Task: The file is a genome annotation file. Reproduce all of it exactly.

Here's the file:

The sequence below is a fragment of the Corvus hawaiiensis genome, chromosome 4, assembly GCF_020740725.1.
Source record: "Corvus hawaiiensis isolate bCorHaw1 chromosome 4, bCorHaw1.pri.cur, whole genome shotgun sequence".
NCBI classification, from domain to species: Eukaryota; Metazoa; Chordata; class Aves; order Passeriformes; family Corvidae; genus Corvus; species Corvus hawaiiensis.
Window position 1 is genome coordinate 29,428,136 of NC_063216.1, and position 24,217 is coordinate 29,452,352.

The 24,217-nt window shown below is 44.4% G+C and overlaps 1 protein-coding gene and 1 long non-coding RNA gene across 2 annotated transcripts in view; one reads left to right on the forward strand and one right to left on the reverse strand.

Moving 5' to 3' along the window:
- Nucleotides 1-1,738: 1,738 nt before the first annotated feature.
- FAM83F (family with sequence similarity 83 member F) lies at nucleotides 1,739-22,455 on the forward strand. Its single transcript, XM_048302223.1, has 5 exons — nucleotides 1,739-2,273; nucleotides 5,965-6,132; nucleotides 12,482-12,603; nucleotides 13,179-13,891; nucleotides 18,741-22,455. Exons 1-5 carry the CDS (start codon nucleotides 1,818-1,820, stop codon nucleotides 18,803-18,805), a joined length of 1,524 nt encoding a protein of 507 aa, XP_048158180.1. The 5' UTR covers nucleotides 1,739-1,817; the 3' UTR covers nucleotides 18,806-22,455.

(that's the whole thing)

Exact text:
The sequence below is a fragment of the Corvus hawaiiensis genome, chromosome 4, assembly GCF_020740725.1.
Source record: "Corvus hawaiiensis isolate bCorHaw1 chromosome 4, bCorHaw1.pri.cur, whole genome shotgun sequence".
NCBI classification, from domain to species: Eukaryota; Metazoa; Chordata; class Aves; order Passeriformes; family Corvidae; genus Corvus; species Corvus hawaiiensis.
Window position 1 is genome coordinate 29,428,136 of NC_063216.1, and position 24,217 is coordinate 29,452,352.

The 24,217-nt window shown below is 44.4% G+C and overlaps 1 protein-coding gene and 1 long non-coding RNA gene across 2 annotated transcripts in view; one reads left to right on the forward strand and one right to left on the reverse strand.

Moving 5' to 3' along the window:
- Nucleotides 1-1,738: 1,738 nt before the first annotated feature.
- FAM83F (family with sequence similarity 83 member F) lies at nucleotides 1,739-22,455 on the forward strand. Its single transcript, XM_048302223.1, has 5 exons — nucleotides 1,739-2,273; nucleotides 5,965-6,132; nucleotides 12,482-12,603; nucleotides 13,179-13,891; nucleotides 18,741-22,455. Exons 1-5 carry the CDS (start codon nucleotides 1,818-1,820, stop codon nucleotides 18,803-18,805), a joined length of 1,524 nt encoding a protein of 507 aa, XP_048158180.1. The 5' UTR covers nucleotides 1,739-1,817; the 3' UTR covers nucleotides 18,806-22,455.